nine months pregnant during the incident delivered a baby with a
fractured left arm[7]; Governor Girish Saxena who denied the
incident admitted to mass rapes in the past by the indian forces
however[10]. Rapes continue to be reported, an example being the
April 17 gang-rape of a 17-year old girl in Pahalgam[11].

While the Government did take certain positive steps by taking
action against a fraction of the human right violations and
instituted a National Human Rights Commission(NHRC) to look into
such violations, such actions have not been effective in improving
the human rights record; For instance, the NHRC lacks the
jurisdiction to investigate complaints of violations by the army
and paramilitary forces. The Government continues to deny
permission for various human rights organizations such as Human
Rights Watch, Amnesty and UN Special Rapporteur of Torture, to
visit Jammu and Kashmir and investigate the violations.

The Armed Forces Special Powers Act of 1958 and the Disturbed
Areas Act of 1976 give police extraordinary powers of search and
arrest without warrants and detention[12]. According to one NGO,
there were 1,300 writs of habeas corpus pending in the Jammu and
Kashmir High Court in 1999 in such detention cases. The government
is also known to abuse such powers, an example being the case of
Yasin Malik, chairman of JKLF(political group since 1994). He was
arrested under POTA on 23 March on charges of accepting illegal
money, a charge which he refuted as a frame-up; Intriguingly the
prosecution failed to present the mandatory challan within ninety
days of his detention under POTA despite repeated directions by
the court and the judge ordered his release on bail[13];
subsequently he was rearrested under the Public Safety Act(PSA).
The events clearly show that the POTA case was indeed a

According to Amnesty, the number of complaints of human right
violations filed against the security forces is only a fraction of
the actual number, since the government has issued secret and
illegal orders to the police not to register complaints of human
rights violations against the security forces in First Information
Reports, a charge which the government did not deny in its
response to Amnesty[8]. According to 2000 US State Department
Report, between January 1990 and September 1998, only 295 members
of security forces have been prosecuted and punished for any of
these crimes, though they have committed thousands of human right
violations[12]; the exact details of trials and punishments have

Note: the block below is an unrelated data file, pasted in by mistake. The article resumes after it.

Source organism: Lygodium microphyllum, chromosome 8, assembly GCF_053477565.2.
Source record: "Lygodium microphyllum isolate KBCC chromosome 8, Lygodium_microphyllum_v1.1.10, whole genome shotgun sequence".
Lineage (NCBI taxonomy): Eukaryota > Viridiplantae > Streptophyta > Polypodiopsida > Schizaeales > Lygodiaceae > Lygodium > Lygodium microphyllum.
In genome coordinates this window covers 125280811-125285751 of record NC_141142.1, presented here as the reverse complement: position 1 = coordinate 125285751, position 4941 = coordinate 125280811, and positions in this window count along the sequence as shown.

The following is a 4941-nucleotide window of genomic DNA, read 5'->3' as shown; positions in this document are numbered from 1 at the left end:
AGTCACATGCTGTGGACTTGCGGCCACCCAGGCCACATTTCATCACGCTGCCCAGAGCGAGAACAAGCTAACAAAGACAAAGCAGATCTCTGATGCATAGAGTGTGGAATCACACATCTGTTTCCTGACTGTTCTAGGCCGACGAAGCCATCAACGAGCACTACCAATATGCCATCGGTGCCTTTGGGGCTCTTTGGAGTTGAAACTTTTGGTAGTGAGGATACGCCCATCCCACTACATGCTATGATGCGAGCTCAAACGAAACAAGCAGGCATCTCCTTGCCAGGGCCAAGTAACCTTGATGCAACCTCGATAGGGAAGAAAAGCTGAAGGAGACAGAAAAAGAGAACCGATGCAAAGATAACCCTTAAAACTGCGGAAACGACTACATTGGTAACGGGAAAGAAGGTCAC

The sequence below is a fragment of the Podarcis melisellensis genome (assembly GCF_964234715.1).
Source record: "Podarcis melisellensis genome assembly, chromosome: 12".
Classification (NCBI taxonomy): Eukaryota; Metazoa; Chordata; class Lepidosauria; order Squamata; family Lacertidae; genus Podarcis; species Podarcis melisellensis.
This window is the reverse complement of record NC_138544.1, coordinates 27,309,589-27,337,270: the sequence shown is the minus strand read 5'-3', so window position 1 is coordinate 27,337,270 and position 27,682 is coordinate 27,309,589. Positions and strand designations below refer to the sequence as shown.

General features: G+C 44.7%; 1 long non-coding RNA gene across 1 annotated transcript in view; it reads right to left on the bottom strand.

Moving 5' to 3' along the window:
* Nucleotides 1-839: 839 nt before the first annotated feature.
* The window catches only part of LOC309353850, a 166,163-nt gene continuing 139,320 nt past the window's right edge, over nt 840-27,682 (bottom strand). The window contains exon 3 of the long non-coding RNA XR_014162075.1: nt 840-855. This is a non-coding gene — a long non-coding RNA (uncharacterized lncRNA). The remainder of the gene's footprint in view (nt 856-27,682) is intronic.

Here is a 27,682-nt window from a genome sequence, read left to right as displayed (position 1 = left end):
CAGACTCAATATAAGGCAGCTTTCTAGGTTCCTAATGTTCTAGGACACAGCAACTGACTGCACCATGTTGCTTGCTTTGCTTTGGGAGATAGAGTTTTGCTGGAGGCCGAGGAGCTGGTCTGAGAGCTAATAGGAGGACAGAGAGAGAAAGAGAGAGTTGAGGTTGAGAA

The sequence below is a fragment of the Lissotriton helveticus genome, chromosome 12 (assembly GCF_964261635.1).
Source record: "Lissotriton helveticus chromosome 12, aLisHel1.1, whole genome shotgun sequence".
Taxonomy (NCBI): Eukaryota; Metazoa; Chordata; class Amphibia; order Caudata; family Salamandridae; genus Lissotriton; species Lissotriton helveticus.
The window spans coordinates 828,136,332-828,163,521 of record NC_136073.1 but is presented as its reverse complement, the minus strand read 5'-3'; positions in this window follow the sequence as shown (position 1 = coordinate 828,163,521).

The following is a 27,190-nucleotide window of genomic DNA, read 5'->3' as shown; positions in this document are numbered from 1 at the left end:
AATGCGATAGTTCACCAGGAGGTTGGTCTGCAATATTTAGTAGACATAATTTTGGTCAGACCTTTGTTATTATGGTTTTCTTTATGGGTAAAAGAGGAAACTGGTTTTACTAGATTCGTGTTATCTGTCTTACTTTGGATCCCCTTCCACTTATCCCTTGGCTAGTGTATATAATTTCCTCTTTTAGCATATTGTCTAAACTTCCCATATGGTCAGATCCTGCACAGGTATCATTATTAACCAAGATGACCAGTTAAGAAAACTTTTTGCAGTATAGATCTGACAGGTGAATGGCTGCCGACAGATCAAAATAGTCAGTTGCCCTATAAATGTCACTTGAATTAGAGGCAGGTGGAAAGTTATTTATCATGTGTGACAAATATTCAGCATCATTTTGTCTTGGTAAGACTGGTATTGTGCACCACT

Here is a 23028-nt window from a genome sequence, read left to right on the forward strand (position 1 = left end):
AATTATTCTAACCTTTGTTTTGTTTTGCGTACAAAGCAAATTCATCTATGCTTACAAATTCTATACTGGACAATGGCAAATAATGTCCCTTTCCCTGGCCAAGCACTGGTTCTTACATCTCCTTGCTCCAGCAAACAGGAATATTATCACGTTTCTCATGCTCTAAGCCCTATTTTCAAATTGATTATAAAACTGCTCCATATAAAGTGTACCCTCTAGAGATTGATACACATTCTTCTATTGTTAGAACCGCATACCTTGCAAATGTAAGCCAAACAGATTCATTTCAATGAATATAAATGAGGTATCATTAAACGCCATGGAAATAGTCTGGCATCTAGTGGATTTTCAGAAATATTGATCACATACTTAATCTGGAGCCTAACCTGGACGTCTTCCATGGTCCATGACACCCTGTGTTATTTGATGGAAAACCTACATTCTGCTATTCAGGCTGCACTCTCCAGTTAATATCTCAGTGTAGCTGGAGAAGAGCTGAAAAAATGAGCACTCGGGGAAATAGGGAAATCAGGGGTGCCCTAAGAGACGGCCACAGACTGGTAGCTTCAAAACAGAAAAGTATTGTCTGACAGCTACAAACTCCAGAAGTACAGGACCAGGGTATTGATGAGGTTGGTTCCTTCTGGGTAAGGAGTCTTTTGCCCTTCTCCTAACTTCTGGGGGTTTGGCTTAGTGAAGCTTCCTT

not been made public. In addition the Armed Forces (Jammu and
Kashmir) Special Powers Act provides that unless approval is
obtained from the central Government, no "prosecution, suit, or
other legal proceeding shall be instituted...against any person in
respect of anything done or purported to be done in exercise of
the powers of the act." According to human rights groups, such
provisions allow security forces to operate with virtual

The army-renegade nexus has been suspected in many other prominent
killings before.
Jalil Andrabi, the human rights activist was abducted by the
paramilitary and renegades in March 1996 in the presence of
eye-witnesses and tortured to death in custody. Despite the
Government's initial denials of the army's involvement, the
Special Investigation Team identified Major Avtar Singh in April
1997 as the person responsible for the death; however the accused
major was released with no punishment[12].
H.N. Wanchoo, the noted human rights activist had documented and
filed writ petitions for hundreds of custodial deaths in 1992;
Being a Pandit, his petitions were an embarrassment to the
government. He was assassinated by unidentified gunmen in December
1992; Although the government claimed that the persons responsible
belonged to the militant outfit Jamiat-ul Mujahidin, human rights
activists who investigated the case have alleged that the
militants of that group were released from jail on condition that
they kill Wanchoo[14]. Following his death, none of the cases were
heard in the court and lawyers attempting to get the cases listed
have reportedly found that many of the files of these cases were
now missing from the High Court premises.
Zafar Mehraj, a veteran Kashmiri journalist was shot and
critically injured as he returned from an interview with Koko